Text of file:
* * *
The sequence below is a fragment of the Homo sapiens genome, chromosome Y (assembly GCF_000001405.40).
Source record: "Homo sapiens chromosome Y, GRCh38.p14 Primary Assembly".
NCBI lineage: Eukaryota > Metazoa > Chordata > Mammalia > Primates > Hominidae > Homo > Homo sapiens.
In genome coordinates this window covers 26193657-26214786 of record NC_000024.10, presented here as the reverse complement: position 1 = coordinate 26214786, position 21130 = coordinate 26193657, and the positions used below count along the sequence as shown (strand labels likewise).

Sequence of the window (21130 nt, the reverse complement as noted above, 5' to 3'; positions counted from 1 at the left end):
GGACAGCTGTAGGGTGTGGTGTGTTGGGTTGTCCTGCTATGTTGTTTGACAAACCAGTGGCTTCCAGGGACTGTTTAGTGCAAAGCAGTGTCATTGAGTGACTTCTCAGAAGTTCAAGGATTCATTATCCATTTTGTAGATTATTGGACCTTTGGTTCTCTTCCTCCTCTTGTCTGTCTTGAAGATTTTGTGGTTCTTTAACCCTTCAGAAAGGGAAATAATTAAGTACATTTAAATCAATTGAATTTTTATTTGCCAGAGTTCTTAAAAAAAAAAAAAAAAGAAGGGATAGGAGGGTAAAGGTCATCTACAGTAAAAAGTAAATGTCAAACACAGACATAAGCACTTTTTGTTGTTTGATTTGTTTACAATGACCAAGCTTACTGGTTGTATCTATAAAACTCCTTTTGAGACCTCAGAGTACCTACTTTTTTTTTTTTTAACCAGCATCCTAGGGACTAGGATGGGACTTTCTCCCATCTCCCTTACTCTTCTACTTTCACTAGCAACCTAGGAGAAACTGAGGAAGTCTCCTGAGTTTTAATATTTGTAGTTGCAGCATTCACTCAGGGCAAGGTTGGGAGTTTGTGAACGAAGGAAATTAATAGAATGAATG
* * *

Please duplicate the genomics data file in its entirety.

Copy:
The sequence below is a fragment of the Homo sapiens genome, chromosome Y (assembly GCF_000001405.40).
Source record: "Homo sapiens chromosome Y, GRCh38.p14 Primary Assembly".
NCBI lineage: Eukaryota > Metazoa > Chordata > Mammalia > Primates > Hominidae > Homo > Homo sapiens.
In genome coordinates this window covers 26193657-26214786 of record NC_000024.10, presented here as the reverse complement: position 1 = coordinate 26214786, position 21130 = coordinate 26193657, and the positions used below count along the sequence as shown (strand labels likewise).

Sequence of the window (21130 nt, the reverse complement as noted above, 5' to 3'; positions counted from 1 at the left end):
GGACAGCTGTAGGGTGTGGTGTGTTGGGTTGTCCTGCTATGTTGTTTGACAAACCAGTGGCTTCCAGGGACTGTTTAGTGCAAAGCAGTGTCATTGAGTGACTTCTCAGAAGTTCAAGGATTCATTATCCATTTTGTAGATTATTGGACCTTTGGTTCTCTTCCTCCTCTTGTCTGTCTTGAAGATTTTGTGGTTCTTTAACCCTTCAGAAAGGGAAATAATTAAGTACATTTAAATCAATTGAATTTTTATTTGCCAGAGTTCTTAAAAAAAAAAAAAAAAGAAGGGATAGGAGGGTAAAGGTCATCTACAGTAAAAAGTAAATGTCAAACACAGACATAAGCACTTTTTGTTGTTTGATTTGTTTACAATGACCAAGCTTACTGGTTGTATCTATAAAACTCCTTTTGAGACCTCAGAGTACCTACTTTTTTTTTTTTTAACCAGCATCCTAGGGACTAGGATGGGACTTTCTCCCATCTCCCTTACTCTTCTACTTTCACTAGCAACCTAGGAGAAACTGAGGAAGTCTCCTGAGTTTTAATATTTGTAGTTGCAGCATTCACTCAGGGCAAGGTTGGGAGTTTGTGAACGAAGGAAATTAATAGAATGAATG